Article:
16. 16. A student warning system, somewhere near you… Student: “Being told by the LMS every time I login that I’m at grave risk of failing is stressful. I already informed Student Services about my disability and recent bereavement, and I’m working with my tutor to catch up…”
  17. 17. A student warning system, somewhere near you… University: “Don’t worry it’s nothing personal. It’s just the algorithm.” Student: “Being told by the LMS every time I login that I’m at grave risk of failing is stressful. I already informed Student Services about my disability and recent bereavement, and I’m working with my tutor to catch up…”
  18. 18. A social network visualisation, somewhere near you… Student: “Being picked out like this as some sort of loner makes me feel uncomfortable… I chat with peers all the time in the cafes.”
  19. 19. A social network visualisation, somewhere near you… Student: “Being picked out like this as some sort of loner makes me feel uncomfortable… I chat with peers all the time in the cafes.” University: “Don’t worry it’s nothing personal. It’s just the algorithm.”
  20. 20. Algorithms are generating huge interest in the media, policy, social justice, and academia http://governingalgorithms.org http://datasociety.net
  21. 21. Algorithmic accountability in learning? 21 http://simon.buckinghamshum.net/2016/03/algorithmic-accountability-for-learning-analytics
  22. 22. Concerns around Learning Analytics LMS data often has little to do with learning — why all the attention on those dashboards when our most skilled educators are typically using other platforms creatively and to great effect? 22
  23. 23. We can now aggregate activity from diverse platforms (with student consent) 23 ? ?
  24. 24. Connected Learning Analytics Toolkit K. Kitto, A. Bakharia, M. Lupton, D. Mallet, J. Banks, P. Bruza, A. Pardo, S. Buckingham Shum, S. Dawson, D. Gašević, G. Siemens, & G. Lynch, (2016). The connected learning analytics toolkit. Proc. 6th Int. Conf. Learning Analytics & Knowledge (LAK '16). ACM, New York, NY, USA, 548-549. https://doi.org/10.1145/2883851.2883881 Student dashboard Educator dashboard
  25. 25. 25 CLA Toolkit: Groupwork dashboard We could use this to grade summatively, or as formative feedback to provoke reflection Kitto et al (2017). Designing for student-facing learning analytics. Australasian Journal of Educational Technology, 2017, 33(5)
  26. 26. Concerns around Learning Analytics There’s far more to learning than having students tethered to screens 26
  27. 27. A field exercise… 27
  28. 28. Posture analysis of fieldwork students 28Masaya Okada and Masahiro Tada. 2014. Formative assessment method of real-world learning by integrating heterogeneous elements of behavior, knowledge, and the environment. Proc. 4th Int. Conf. on Learning Analytics and Knowledge. ACM, New York, NY, USA, 1-10. DOI= http://dx.doi.org/10.1145/2567574.2567579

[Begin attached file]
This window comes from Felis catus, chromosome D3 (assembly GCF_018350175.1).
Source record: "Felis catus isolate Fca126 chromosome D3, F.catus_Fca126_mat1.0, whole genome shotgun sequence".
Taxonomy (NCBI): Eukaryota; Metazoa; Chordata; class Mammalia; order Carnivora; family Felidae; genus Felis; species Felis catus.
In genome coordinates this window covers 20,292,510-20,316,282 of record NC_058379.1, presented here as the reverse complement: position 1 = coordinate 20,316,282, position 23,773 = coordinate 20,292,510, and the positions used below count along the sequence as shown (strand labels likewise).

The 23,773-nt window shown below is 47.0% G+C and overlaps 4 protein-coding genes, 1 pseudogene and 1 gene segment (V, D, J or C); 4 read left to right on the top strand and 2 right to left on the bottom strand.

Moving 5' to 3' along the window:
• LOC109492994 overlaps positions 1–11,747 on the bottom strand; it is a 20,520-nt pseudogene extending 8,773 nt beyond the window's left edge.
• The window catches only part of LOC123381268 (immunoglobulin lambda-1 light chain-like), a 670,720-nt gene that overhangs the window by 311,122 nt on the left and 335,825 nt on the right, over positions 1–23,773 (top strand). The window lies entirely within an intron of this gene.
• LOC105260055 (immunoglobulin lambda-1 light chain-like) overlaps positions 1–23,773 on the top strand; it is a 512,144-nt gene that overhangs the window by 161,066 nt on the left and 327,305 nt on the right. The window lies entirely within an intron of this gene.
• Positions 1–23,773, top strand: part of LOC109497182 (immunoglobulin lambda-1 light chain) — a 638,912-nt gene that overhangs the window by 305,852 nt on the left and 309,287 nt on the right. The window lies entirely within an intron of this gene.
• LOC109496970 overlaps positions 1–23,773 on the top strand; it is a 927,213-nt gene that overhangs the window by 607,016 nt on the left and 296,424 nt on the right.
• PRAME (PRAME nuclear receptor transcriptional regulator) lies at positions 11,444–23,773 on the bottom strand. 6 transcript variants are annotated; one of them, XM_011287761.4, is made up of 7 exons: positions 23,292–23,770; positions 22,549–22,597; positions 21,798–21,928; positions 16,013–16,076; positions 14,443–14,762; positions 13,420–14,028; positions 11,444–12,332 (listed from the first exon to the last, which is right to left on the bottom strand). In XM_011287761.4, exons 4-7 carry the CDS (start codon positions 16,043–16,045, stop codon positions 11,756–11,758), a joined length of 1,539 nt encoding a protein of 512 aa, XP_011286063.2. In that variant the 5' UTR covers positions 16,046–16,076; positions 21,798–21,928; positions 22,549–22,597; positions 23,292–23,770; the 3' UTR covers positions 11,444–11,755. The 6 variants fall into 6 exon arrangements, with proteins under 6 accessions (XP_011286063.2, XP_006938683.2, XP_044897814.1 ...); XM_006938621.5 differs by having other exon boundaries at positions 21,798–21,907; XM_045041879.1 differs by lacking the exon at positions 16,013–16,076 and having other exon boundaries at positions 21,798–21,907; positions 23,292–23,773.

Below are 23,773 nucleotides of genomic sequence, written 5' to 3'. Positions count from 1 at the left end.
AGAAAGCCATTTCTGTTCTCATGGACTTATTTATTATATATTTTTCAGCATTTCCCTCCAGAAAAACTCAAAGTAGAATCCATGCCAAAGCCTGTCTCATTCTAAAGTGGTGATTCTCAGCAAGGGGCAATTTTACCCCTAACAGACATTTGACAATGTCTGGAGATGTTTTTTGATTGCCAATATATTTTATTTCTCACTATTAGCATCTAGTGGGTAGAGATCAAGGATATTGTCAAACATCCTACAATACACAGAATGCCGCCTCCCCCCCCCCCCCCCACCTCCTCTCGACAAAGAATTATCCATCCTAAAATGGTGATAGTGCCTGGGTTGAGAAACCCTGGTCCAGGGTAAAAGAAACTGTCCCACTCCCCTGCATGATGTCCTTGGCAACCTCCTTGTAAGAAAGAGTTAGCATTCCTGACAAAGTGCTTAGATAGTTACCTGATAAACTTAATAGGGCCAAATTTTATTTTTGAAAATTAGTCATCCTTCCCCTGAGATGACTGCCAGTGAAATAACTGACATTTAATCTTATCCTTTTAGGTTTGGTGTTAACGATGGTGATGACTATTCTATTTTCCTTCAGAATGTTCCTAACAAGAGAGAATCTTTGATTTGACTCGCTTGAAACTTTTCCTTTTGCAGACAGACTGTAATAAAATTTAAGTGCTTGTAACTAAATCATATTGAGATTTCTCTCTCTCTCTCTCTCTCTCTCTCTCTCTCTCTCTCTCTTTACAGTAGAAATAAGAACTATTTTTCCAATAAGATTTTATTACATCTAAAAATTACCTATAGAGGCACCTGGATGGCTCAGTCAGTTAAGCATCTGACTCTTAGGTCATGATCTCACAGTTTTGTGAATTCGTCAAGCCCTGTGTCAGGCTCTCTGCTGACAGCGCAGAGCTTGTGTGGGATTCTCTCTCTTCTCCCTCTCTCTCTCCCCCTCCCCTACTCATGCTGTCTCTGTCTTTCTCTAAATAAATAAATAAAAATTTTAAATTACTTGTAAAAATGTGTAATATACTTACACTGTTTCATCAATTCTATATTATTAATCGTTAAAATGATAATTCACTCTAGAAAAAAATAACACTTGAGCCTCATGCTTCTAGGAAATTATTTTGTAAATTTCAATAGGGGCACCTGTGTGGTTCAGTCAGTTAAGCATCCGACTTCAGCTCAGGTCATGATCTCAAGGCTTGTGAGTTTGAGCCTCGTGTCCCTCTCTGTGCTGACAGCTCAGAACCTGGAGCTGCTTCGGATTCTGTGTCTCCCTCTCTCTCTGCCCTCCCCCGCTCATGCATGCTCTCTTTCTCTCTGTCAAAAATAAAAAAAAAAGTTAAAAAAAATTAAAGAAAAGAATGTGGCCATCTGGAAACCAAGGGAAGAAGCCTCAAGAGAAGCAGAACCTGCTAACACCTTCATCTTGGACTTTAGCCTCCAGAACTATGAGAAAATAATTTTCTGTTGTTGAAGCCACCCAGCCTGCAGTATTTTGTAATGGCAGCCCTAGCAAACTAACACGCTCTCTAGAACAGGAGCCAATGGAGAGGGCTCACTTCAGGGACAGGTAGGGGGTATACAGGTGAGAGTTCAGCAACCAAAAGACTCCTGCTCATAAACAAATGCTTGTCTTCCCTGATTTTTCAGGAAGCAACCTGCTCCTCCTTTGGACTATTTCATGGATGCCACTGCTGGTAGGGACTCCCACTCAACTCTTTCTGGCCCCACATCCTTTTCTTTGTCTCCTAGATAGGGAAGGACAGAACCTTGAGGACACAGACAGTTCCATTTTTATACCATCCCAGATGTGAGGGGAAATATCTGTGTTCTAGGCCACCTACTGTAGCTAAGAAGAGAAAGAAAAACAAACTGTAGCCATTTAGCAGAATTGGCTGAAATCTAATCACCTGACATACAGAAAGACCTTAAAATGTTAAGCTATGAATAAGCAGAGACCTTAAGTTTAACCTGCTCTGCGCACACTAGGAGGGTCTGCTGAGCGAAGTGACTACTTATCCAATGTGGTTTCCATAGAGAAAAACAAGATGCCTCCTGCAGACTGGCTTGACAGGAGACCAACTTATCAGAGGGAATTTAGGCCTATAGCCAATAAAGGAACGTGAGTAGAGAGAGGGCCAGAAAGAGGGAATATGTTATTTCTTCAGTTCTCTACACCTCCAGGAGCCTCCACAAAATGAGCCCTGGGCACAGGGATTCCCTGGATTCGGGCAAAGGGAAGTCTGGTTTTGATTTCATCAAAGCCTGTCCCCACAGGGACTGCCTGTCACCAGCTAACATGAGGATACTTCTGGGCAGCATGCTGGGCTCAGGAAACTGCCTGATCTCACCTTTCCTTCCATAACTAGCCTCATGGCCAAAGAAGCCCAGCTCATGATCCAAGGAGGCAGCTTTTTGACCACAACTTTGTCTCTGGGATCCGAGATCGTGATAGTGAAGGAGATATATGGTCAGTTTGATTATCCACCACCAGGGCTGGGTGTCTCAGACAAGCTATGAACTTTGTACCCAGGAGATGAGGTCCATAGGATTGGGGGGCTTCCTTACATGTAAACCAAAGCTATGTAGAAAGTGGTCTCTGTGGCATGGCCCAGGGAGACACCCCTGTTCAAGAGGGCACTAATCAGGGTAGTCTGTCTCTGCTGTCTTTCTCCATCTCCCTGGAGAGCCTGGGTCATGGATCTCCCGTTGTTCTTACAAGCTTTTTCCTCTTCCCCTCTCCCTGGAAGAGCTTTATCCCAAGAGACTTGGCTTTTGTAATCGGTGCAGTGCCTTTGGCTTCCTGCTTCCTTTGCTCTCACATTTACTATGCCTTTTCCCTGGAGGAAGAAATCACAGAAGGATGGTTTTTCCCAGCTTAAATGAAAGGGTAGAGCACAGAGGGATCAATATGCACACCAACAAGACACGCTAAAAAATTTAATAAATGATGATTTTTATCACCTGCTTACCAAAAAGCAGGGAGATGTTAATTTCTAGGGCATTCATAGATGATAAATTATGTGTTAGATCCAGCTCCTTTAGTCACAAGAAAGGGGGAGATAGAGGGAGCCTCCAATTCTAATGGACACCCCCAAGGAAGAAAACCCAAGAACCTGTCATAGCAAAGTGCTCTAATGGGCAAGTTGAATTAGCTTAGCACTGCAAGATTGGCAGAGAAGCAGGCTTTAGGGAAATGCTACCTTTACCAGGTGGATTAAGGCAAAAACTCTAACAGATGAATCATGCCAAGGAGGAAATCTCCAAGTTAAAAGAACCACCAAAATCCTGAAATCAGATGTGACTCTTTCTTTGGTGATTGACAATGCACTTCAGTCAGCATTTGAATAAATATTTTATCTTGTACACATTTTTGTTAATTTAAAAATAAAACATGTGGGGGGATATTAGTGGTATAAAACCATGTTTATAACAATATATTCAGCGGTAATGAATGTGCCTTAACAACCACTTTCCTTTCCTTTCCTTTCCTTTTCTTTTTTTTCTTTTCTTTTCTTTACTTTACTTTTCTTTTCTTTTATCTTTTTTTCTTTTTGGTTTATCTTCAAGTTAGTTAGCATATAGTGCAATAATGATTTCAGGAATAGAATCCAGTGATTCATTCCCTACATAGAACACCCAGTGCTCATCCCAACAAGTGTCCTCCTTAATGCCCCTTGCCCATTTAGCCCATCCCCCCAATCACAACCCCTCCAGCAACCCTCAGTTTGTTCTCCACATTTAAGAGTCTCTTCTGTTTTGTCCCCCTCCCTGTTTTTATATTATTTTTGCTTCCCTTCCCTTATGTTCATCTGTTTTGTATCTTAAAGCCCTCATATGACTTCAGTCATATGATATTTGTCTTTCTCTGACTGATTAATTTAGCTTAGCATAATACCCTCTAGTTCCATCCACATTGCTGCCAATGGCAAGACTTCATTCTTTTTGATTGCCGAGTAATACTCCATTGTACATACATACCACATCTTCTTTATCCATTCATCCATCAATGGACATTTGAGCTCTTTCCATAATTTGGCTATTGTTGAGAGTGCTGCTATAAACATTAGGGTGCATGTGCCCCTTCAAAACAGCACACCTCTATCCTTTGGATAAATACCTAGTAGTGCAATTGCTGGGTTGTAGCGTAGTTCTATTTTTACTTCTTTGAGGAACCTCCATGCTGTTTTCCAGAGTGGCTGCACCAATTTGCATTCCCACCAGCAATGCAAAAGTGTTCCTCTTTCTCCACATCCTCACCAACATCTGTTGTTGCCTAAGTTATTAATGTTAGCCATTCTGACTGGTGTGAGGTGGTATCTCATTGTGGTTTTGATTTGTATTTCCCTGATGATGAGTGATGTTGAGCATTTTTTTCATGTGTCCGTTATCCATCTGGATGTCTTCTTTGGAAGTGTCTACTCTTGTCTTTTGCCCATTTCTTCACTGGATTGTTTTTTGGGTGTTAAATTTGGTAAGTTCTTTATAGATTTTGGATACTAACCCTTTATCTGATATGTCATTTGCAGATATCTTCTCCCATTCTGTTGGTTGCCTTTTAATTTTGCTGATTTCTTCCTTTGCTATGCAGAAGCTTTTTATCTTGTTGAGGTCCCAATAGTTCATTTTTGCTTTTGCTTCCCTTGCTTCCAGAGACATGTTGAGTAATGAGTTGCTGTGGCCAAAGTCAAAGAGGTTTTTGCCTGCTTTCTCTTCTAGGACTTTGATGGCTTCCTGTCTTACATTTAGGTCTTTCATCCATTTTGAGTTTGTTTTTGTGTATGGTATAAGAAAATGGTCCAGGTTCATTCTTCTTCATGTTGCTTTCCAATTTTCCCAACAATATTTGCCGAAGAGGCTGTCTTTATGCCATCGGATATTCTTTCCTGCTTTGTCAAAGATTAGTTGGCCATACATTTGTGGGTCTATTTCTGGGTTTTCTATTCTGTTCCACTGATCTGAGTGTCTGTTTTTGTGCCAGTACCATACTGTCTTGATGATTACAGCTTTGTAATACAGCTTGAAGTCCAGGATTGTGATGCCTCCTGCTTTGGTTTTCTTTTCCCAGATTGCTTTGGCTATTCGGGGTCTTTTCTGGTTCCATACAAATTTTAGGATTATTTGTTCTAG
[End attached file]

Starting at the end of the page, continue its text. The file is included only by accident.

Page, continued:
29. 29. Sensing co-located teamwork Martinez-Maldonado, R., Power, T., Hayes, C., Abdipranoto, A., Vo, T., Axisa, C., and Buckingham Shum, S. (2017) Analytics Meet Patient Manikins: Challenges in an Authentic Small-Group Healthcare Simulation Classroom. International Conference on Learning Analytics and Knowledge, LAK 2017, 90-94.
  30. 30. Tracking nurses’ movement around the patient Martinez-Maldonado, R., Pechenizkiy, M., Power, T., Buckingham Shum, S., Hayes, C. and Axisa, C. (2017) Modelling Embodied Mobility Teamwork Strategies in a Simulation-Based Healthcare Classroom. International Conference on User Modelling, Adaptation and Personalization, UMAP 2017,
  31. 31. Movement heatmaps –> sequence analysis Martinez-Maldonado, R., Pechenizkiy, M., Power, T., Buckingham Shum, S., Hayes, C. and Axisa, C. (2017) Modelling Embodied Mobility Teamwork Strategies in a Simulation-Based Healthcare Classroom. International Conference on User Modelling, Adaptation and Personalization, UMAP 2017,
  32. 32. Concerns around Learning Analytics The vision of students being continually prodded or reassured by AI agents is antithetical to cultivating student qualities like self-regulation, agency, curiosity, resilience… 32
  33. 33. 33 Assessing learning dispositions: Crick Learning for Resilient Agency survey (CLARA) Deakin Crick, R., Huang, S., Ahmed Shafi, A. and Goldspink, C. (2015). Developing Resilient Agency in Learning: The Internal Structure of Learning Power. British Journal of Educational Studies: 62, (2), 121-160. http://dx.doi.org/10.1080/00071005.2015.1006574 https://utscic.edu.au/tools/clara • http://clara.learningemergence.com
  34. 34. 34 Structural Equation Model underpinning CLARA Deakin Crick, R., Huang, S., Ahmed Shafi, A. and Goldspink, C. (2015). Developing Resilient Agency in Learning: The Internal Structure of Learning Power. British Journal of Educational Studies: 62, (2), 121-160. http://dx.doi.org/10.1080/00071005.2015.1006574
  35. 35. Immediate visual analytic generated by CLARA Feedback to Stimulate Self-Directed Change A framework for reflection and coaching 40 item survey Deakin Crick, R., Huang, S., Ahmed Shafi, A. and Goldspink, C. (2015). Developing Resilient Agency in Learning: The Internal Structure of Learning Power. British Journal of Educational Studies: 62, (2), 121-160. http://dx.doi.org/10.1080/00071005.2015.1006574
  36. 36. Scaling CLARA in UTS n=876 n=957 n=548 n=602 § Approx. 3000 student profiles § For the 921 students with both pre- and post-subject profiles, there were significant positive changes on all 8 dimensions. § We can also derive through cluster analysis significantly different cohort profiles: 4 examples § Next step: explore the relationships of these self-reported profiles to student outcomes
  37. 37. Student Effort (x) vs Grade (y) from teacher observational assessments over the semester: basis for a conversation 37 Nagy, R. (2016). Tracking and visualizing student effort: Evolution of a practical analytics tool for staff and student engagement. Journal of Learning Analytics, 3 (2), 165–193. http://dx.doi.org/10.18608/jla.2016.32.8 UTS:CIC seminar: https://utscic.edu.au/events/niccic-redlands-school-8-june-2016 https://vimeo.com/168306314
  38. 38. 38 From clicks to constructs in MOOCs Defining a C21 capability of Crowd-Sourced Learning (Part of a larger map) Milligan, S. and Griffin, P. (2016). Understanding learning and learning design in MOOCs: A measurement-based interpretation. Journal of Learning Analytics, 3(2), 88– 115. http://dx.doi.org/10.18608/jla.2016.32.5